Wolfgang Borchert

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The following article is from The Great Soviet Encyclopedia (1979). It might be outdated or ideologically biased.

Borchert, Wolfgang


Born May 20, 1921, in Hamburg; died Nov. 20,1947, in Basel. German writer; one of the pioneers of postwar antifascist literature in West Germany.

A soldier in World War II, Borchert was sentenced to death for his antifascist views, but this was commuted to banishment to the front as part of a prisoners’ battalion. After the war he wrote poetry (the collection Lanterns, Night, and Stars, which appeared in 1946), essays, and lyrical prose poems. In the drama Outside the Door (1947), Borchert expressionistically portrayed the experiences of those who had returned from the war and had realized the war’s criminality. Recognition came to Borchert only after his death. His works, which opposed revanchist policies, influenced many progressive writers.


Das Gesamtwerk. Halle/Saale, 1958.


Fradkin, I. “Pokolenie vernuvshikhsia.” In Literatura novoi Germanii, 2nd ed. Moscow, 1961.
Schmidt, M. “Anklage und Hoffnung.” Neue Deutsche Literatur, 1967, no. 12.
W. Borchert in Selbstzeugnissen und Bilddokumenten. [Hamburg, 1967.]


The Great Soviet Encyclopedia, 3rd Edition (1970-1979). © 2010 The Gale Group, Inc. All rights reserved.
References in periodicals archive ?
The first essay is Sonja Klimet's "What the Viewer Now Sees and the (Film) Theater Wants to Play--Medial Self-Reflection, World Reference and [the] Fantastic in Rudolf Jugert's Film without a Title (1947/48 and Wolfgang Borchert' Outside the Door (1947)" (15-41); Borchert's radio play/drama is the main focus.
Invertigo breathes new life into 'They were recipients of both the Commendation Prize by the Scottish Daily Mail Award (2013) and the Charlie Hartill Special Reserve award by the Pleasance (2013) for their production of Wolfgang Borchert's Outside On The Street (Draussen vor der Tuer) at Pleasance Edinburgh and Arcola Theatres.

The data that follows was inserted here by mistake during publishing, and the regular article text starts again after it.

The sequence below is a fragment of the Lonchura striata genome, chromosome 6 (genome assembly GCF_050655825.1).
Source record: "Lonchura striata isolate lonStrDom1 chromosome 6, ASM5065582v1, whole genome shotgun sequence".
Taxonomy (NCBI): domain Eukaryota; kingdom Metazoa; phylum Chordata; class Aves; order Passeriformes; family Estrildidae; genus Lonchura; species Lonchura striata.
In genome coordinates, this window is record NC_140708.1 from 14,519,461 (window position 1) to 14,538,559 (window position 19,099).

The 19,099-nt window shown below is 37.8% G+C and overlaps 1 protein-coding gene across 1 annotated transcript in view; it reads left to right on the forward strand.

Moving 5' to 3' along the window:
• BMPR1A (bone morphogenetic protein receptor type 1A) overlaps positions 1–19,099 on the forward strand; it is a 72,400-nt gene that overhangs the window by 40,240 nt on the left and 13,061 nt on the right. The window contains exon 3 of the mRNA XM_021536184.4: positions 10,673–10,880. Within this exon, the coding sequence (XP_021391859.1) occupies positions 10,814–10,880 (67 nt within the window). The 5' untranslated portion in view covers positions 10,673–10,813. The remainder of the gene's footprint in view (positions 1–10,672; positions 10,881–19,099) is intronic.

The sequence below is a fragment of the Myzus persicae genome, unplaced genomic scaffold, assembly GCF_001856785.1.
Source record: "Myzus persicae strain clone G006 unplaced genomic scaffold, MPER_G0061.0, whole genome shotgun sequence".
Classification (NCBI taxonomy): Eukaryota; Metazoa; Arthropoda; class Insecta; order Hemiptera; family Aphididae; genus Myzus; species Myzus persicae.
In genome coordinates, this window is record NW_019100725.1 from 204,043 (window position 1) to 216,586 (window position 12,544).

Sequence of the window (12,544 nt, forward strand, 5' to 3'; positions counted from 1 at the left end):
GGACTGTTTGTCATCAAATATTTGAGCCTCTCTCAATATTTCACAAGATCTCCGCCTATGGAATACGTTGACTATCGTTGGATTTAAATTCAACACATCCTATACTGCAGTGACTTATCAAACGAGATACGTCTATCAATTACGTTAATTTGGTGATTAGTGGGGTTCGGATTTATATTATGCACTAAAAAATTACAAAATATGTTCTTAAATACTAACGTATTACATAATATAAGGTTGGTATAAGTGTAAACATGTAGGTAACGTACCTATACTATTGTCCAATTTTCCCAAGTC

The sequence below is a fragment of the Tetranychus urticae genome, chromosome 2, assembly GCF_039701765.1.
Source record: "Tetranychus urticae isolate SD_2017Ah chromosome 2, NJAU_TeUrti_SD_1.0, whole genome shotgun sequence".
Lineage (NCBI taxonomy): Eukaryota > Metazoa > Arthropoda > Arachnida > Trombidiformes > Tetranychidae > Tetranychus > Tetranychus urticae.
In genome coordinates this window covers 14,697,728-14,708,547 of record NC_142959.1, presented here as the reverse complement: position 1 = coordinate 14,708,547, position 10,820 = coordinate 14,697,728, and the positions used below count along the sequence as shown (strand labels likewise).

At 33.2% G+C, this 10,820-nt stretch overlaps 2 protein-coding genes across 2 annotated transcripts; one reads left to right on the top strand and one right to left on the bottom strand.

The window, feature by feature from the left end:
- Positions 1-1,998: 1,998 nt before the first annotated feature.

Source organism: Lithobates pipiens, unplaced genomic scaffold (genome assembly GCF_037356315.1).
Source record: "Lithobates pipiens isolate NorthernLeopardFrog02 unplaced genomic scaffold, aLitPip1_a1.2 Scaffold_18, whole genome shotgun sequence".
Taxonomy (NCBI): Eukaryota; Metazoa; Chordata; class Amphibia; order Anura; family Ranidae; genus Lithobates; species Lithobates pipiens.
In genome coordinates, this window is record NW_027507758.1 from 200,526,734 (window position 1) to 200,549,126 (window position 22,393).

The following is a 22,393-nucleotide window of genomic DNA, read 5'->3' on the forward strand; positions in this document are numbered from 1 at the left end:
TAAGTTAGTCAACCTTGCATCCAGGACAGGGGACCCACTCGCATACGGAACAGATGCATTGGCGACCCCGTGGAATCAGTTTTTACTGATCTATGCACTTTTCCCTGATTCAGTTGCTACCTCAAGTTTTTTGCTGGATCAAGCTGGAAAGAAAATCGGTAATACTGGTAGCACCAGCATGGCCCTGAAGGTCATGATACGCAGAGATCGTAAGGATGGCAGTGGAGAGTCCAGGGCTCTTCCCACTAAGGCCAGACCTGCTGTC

Wolfgang Borchert: life-work-tribute [An exhibi-tion on the life and work of the German author and playwright by Bernd M.
Alexander's excellent essay in this book, this reviewer was reminded of Wolfgang Borchert's 1947 play, The Man Outside, in which the main character is a German soldier who returns to a ruined home after the war.
While Adler's writing style has frequently been compared to Franz Kafka's, readers will likely also recognize the voices and styles of many of the seminal characters and works of postwar German-language literature, such as Beckmann from Wolfgang Borchert's The Man Outside.
The author focuses on works by Hans Erich Nossack, Wolfgang Borchert, Gert Ledig, Alexander Kluge, Walter Kempowski, Dieter Forte, and--last but not least--W.
The Life and Works of Wolfgang Borchert. By Gordon Burgess.
Vsevolod Garshin's "The Red Flower" ("Krasnyi tsvetok" 1883) and Wolfgang Borchert's "The Dandelion" ("Die Hundeblume" 1947) are famous stories with remarkably similar structures, yet as far as I know they have not received a comparative treatment.